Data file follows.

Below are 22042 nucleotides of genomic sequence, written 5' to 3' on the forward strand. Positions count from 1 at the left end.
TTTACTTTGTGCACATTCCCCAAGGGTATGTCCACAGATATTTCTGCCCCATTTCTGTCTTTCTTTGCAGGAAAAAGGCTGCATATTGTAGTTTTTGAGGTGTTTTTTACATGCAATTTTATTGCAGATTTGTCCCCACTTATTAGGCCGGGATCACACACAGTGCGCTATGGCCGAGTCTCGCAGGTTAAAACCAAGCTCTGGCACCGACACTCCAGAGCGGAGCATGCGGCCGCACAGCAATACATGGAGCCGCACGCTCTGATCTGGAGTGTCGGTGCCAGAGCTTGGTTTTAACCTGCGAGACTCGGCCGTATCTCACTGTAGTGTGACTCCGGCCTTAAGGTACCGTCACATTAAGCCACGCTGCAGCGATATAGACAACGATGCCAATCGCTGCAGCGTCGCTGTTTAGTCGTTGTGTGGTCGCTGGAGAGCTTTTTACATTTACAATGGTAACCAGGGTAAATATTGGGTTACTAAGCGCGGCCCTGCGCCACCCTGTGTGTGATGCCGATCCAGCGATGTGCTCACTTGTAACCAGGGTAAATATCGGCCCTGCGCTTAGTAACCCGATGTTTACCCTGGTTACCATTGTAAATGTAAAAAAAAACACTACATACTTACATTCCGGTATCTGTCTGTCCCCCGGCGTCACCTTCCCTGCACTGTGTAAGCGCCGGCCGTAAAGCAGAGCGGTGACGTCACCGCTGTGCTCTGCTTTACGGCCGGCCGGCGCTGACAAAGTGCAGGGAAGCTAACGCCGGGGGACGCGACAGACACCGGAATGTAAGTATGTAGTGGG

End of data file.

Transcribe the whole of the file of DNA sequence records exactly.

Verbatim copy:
Below are 22042 nucleotides of genomic sequence, written 5' to 3' on the forward strand. Positions count from 1 at the left end.
TTTACTTTGTGCACATTCCCCAAGGGTATGTCCACAGATATTTCTGCCCCATTTCTGTCTTTCTTTGCAGGAAAAAGGCTGCATATTGTAGTTTTTGAGGTGTTTTTTACATGCAATTTTATTGCAGATTTGTCCCCACTTATTAGGCCGGGATCACACACAGTGCGCTATGGCCGAGTCTCGCAGGTTAAAACCAAGCTCTGGCACCGACACTCCAGAGCGGAGCATGCGGCCGCACAGCAATACATGGAGCCGCACGCTCTGATCTGGAGTGTCGGTGCCAGAGCTTGGTTTTAACCTGCGAGACTCGGCCGTATCTCACTGTAGTGTGACTCCGGCCTTAAGGTACCGTCACATTAAGCCACGCTGCAGCGATATAGACAACGATGCCAATCGCTGCAGCGTCGCTGTTTAGTCGTTGTGTGGTCGCTGGAGAGCTTTTTACATTTACAATGGTAACCAGGGTAAATATTGGGTTACTAAGCGCGGCCCTGCGCCACCCTGTGTGTGATGCCGATCCAGCGATGTGCTCACTTGTAACCAGGGTAAATATCGGCCCTGCGCTTAGTAACCCGATGTTTACCCTGGTTACCATTGTAAATGTAAAAAAAAACACTACATACTTACATTCCGGTATCTGTCTGTCCCCCGGCGTCACCTTCCCTGCACTGTGTAAGCGCCGGCCGTAAAGCAGAGCGGTGACGTCACCGCTGTGCTCTGCTTTACGGCCGGCCGGCGCTGACAAAGTGCAGGGAAGCTAACGCCGGGGGACGCGACAGACACCGGAATGTAAGTATGTAGTGGG